There was a time when I thought I would never stop talking about my rape. Brutal and painful, I ended up in and out of every type of doctor’s office; I needed a great deal of patching up afterward, both physically and emotionally, and it required a certain degree of loquacity. But where my doctors listened with blank, clinical faces, shoving boxes of tissues toward me every time I began my story afresh, they had competent memories that meant I could shut up.
My mother, on the other hand, turned me into a myna bird.
It was like the terrible Pete/Repeat joke. As soon as the words left my mouth, she either forgot or pretended to, and then I would have to tell her again. She was every type of devil’s advocate: the one that asked me what I was wearing, the one who asked me why I was somewhere I should not have been.
More: Telling my 5-year-old about sexual consent was just as awful as it sounds
Sometimes, she competed with me for the harder life, the nastier experience; on certain days, she was a weepy, triggered victim as she begged me to be thankful I had made it out less scathed than she; on others, she was not — she was a superior, chaster person who never would have put herself in my situation.
I was 13. I was my daughter, just four short years from now. Three, really. There was a time when I thought I would never stop talking about my rape, but now that it’s time to fit in this last piece of the puzzle that is talking about sexuality with a young girl who will soon be a young woman, I have no idea how to start again.
She knows lots of words by now, all spoken frankly and out of necessity and without (too much) blushing by me. Vagina. Penis. Condom. Orgasm. Masturbation. Intercourse. Herpes. Consent. She knows their meanings, and has as much context as a young girl could have for them; while still hugely foreign to her, they are at least less mysterious than they were to me at her age.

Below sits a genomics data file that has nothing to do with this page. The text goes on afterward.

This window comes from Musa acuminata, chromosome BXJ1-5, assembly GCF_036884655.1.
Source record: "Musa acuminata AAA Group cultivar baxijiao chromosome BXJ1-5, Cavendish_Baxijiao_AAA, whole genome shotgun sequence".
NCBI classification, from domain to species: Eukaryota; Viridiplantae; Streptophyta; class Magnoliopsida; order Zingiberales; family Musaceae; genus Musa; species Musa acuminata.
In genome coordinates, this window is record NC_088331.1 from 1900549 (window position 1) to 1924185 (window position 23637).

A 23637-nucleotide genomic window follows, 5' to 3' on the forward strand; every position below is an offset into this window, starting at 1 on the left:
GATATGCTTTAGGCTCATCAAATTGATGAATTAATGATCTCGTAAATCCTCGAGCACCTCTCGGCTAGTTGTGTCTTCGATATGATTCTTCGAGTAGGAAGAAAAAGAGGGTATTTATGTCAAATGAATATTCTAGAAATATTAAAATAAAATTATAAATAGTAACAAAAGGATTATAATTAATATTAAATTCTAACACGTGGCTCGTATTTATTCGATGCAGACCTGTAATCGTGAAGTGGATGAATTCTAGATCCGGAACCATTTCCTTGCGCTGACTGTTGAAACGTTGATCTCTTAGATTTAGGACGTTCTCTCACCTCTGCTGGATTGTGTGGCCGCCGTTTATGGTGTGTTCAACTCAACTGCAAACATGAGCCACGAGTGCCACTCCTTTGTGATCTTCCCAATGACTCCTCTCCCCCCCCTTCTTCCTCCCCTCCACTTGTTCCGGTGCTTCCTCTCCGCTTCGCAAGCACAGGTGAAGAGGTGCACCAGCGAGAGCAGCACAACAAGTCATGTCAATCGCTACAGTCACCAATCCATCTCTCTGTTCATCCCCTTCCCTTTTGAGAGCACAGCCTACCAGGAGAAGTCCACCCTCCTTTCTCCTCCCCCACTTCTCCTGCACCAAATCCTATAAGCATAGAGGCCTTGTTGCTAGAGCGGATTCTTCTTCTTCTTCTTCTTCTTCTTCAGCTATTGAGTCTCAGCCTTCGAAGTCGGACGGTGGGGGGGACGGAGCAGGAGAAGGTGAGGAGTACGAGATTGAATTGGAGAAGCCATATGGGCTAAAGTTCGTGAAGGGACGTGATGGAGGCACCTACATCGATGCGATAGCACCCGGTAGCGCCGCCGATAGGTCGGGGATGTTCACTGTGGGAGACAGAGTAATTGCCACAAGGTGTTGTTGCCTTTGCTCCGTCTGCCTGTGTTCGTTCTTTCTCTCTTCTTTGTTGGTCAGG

There’s one word that she knows, but has no idea what it means — what it really means — for her, for her peers or for me. Rape.
Every definition I attempt sounds wrong before I can even say it, so I just don’t. It isn’t sex without permission, because it isn’t sex. But why skirt around the fact that it can affect sexuality deeply? That the same parts are involved? I often rely on hypotheticals and examples when I tell her about the things that require a deep breath for preamble, but that leaves me in a bind with this word. How can I ask my daughter to imagine herself in a situation like that? And while I have an example — myself — every time that I tell myself I will begin, I feel something that I have not felt about the entire topic since I was just a child myself: fear.
My mother’s goldfish memory made me unashamed of the word rape or of my own experience with it. The word lost all of its insidious power for me, and instead became a sort of armor. I have told my story now in so many ways and to so many people, I have lost count entirely.
I have told it to wannabe frat-boy comedians elbowed up to the bar I was tending with jokes about rape, forcing them to be as uncomfortable with their unfunny punchlines as I was. To the girls in my city’s rape crisis center, letting them see that they were a part of a well-populated if completely shitty club. To my foster sisters and biological brother, each with our own stories, trading them like currency. “My uncle, when I was 9, in the parking lot of church” or “my boyfriend, when I was 16 and closeted, in his mother’s bedroom.”